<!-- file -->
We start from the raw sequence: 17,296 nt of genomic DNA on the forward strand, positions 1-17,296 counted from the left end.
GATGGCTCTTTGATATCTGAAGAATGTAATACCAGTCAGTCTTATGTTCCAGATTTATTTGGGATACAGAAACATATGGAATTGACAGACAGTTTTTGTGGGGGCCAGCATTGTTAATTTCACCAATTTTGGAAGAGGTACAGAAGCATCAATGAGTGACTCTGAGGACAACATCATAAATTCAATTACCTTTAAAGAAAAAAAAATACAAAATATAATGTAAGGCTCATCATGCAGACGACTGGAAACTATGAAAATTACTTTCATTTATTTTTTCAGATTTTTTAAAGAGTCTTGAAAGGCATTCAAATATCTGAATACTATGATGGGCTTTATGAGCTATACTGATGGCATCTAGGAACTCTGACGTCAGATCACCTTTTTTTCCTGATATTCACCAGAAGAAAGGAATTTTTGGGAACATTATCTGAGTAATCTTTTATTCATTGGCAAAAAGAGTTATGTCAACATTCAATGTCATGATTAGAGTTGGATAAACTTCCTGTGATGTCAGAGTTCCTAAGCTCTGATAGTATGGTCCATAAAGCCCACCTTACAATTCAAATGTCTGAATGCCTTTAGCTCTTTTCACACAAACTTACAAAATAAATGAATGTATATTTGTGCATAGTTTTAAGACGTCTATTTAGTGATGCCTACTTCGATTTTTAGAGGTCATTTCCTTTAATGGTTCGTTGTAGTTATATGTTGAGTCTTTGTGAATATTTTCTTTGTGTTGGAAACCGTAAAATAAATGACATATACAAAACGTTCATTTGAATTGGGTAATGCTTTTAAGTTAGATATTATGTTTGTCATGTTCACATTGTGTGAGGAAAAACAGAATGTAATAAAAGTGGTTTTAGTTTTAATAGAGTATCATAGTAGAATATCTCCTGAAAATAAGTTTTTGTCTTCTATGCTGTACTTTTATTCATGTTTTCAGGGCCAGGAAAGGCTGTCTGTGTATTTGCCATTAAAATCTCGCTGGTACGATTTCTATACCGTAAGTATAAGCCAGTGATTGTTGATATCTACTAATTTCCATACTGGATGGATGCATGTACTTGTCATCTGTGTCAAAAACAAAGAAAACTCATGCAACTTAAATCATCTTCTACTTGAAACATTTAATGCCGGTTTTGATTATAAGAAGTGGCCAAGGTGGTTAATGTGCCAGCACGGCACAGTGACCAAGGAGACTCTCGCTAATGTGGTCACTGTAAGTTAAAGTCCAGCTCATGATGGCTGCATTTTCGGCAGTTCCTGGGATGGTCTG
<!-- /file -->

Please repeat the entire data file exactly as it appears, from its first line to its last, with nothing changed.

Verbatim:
We start from the raw sequence: 17,296 nt of genomic DNA on the forward strand, positions 1-17,296 counted from the left end.
GATGGCTCTTTGATATCTGAAGAATGTAATACCAGTCAGTCTTATGTTCCAGATTTATTTGGGATACAGAAACATATGGAATTGACAGACAGTTTTTGTGGGGGCCAGCATTGTTAATTTCACCAATTTTGGAAGAGGTACAGAAGCATCAATGAGTGACTCTGAGGACAACATCATAAATTCAATTACCTTTAAAGAAAAAAAAATACAAAATATAATGTAAGGCTCATCATGCAGACGACTGGAAACTATGAAAATTACTTTCATTTATTTTTTCAGATTTTTTAAAGAGTCTTGAAAGGCATTCAAATATCTGAATACTATGATGGGCTTTATGAGCTATACTGATGGCATCTAGGAACTCTGACGTCAGATCACCTTTTTTTCCTGATATTCACCAGAAGAAAGGAATTTTTGGGAACATTATCTGAGTAATCTTTTATTCATTGGCAAAAAGAGTTATGTCAACATTCAATGTCATGATTAGAGTTGGATAAACTTCCTGTGATGTCAGAGTTCCTAAGCTCTGATAGTATGGTCCATAAAGCCCACCTTACAATTCAAATGTCTGAATGCCTTTAGCTCTTTTCACACAAACTTACAAAATAAATGAATGTATATTTGTGCATAGTTTTAAGACGTCTATTTAGTGATGCCTACTTCGATTTTTAGAGGTCATTTCCTTTAATGGTTCGTTGTAGTTATATGTTGAGTCTTTGTGAATATTTTCTTTGTGTTGGAAACCGTAAAATAAATGACATATACAAAACGTTCATTTGAATTGGGTAATGCTTTTAAGTTAGATATTATGTTTGTCATGTTCACATTGTGTGAGGAAAAACAGAATGTAATAAAAGTGGTTTTAGTTTTAATAGAGTATCATAGTAGAATATCTCCTGAAAATAAGTTTTTGTCTTCTATGCTGTACTTTTATTCATGTTTTCAGGGCCAGGAAAGGCTGTCTGTGTATTTGCCATTAAAATCTCGCTGGTACGATTTCTATACCGTAAGTATAAGCCAGTGATTGTTGATATCTACTAATTTCCATACTGGATGGATGCATGTACTTGTCATCTGTGTCAAAAACAAAGAAAACTCATGCAACTTAAATCATCTTCTACTTGAAACATTTAATGCCGGTTTTGATTATAAGAAGTGGCCAAGGTGGTTAATGTGCCAGCACGGCACAGTGACCAAGGAGACTCTCGCTAATGTGGTCACTGTAAGTTAAAGTCCAGCTCATGATGGCTGCATTTTCGGCAGTTCCTGGGATGGTCTG